The 13-year decline in CBO estimates for Social Security’s viability from 2009–2014 under the Obama administration represents a major failure by the president to solve — or even mitigate — a crisis everyone knew was coming.

“We’re going to have to make some modest adjustments in order to strengthen [Social Security],” Obama said in Ohio in 2010, but rather than strengthen the system, the president’s economic policies have contributed to its downfall.

Since his inauguration, Obama has implemented countless destructive taxes. In fact, taxes have risen faster under Obama than they have under any other president since the end of World War II.

The American Action Forum also found in its recent study that new or expanded regulations passed by the Obama administration cost Americans $181.5 billion in 2014 alone, and the nonpartisan Congressional Research Service found that businesses have been forced to endure 50 percent more “significant” regulations under Obama than under George W. Bush.

The irresponsible business climate fostered under the president’s leadership is reflected in numerous important economic indicators that help explain the increasing collapse of Social Security.

Although the misleading unemployment rate under Obama dropped down to 5.6 percent in December 2014, the civilian labor force participation rate for Americans aged 25–54 has fallen by more than 2 percent since Obama took office, which means there are fewer non-retirement-age people, relative to total population, paying into Social Security than in past decades. Additionally, real median household incomes have sharply decreased under Obama, and the number of Americans receiving food stamps is up by more than 50 percent since George W. Bush left office in 2009.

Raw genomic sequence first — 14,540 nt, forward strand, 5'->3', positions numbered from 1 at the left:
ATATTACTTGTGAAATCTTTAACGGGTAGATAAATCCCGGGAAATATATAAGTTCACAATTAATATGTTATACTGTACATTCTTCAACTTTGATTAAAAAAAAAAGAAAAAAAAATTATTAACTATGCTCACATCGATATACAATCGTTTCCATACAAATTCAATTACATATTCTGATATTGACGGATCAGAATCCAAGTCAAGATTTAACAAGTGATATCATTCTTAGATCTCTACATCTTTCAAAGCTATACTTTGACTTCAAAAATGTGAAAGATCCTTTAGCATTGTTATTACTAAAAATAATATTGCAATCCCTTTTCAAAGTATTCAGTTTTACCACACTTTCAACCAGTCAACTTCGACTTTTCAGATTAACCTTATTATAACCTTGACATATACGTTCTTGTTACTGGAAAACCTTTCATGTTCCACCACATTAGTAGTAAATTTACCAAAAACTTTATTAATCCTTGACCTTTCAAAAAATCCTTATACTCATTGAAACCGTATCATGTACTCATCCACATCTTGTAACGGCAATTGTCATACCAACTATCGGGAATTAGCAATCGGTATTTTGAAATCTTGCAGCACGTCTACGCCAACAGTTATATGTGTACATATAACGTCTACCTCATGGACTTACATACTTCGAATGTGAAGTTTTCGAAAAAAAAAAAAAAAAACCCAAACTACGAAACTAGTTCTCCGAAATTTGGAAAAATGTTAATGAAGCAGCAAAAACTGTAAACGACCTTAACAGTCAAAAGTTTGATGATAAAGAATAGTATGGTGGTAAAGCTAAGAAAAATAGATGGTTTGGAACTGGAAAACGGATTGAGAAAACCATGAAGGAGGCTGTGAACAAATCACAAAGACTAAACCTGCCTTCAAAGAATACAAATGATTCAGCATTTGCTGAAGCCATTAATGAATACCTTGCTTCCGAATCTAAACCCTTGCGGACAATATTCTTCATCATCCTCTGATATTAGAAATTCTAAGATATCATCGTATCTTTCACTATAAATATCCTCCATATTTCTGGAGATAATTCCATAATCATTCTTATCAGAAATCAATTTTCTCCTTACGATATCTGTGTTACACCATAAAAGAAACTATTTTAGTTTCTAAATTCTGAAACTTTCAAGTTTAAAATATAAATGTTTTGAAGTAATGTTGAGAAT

Add it all together and it’s easy to see why the nation has been left with a Social Security disaster — one so extreme that the CBO says the DI trust fund, which is responsible for aiding disabled workers and their spouses and children, will be tapped out by 2017.

Unless Obama swallows his pride and works with the Republican-led Congress to make serious reforms to Social Security trust funds, Baby Boomers around the nation are going to be stuck with ever-decreasing benefits in an increasingly inflationary world.

[Originally published at the American Thinker]

Categories: On the Blog

Friends of the Earth are the Enemies of Mankind

Somewhat Reasonable - January 16, 2015, 10:44 AM

It’s such a benign sounding name, Friends of the Earth. This multi-million dollar international organization is a network of environmental organizations in 74 countries. If its agenda was adopted and enacted much of mankind would lose access to the energy sources that define and enhance modernity or the beneficial chemicals that protect food crops from insect predators and weeds.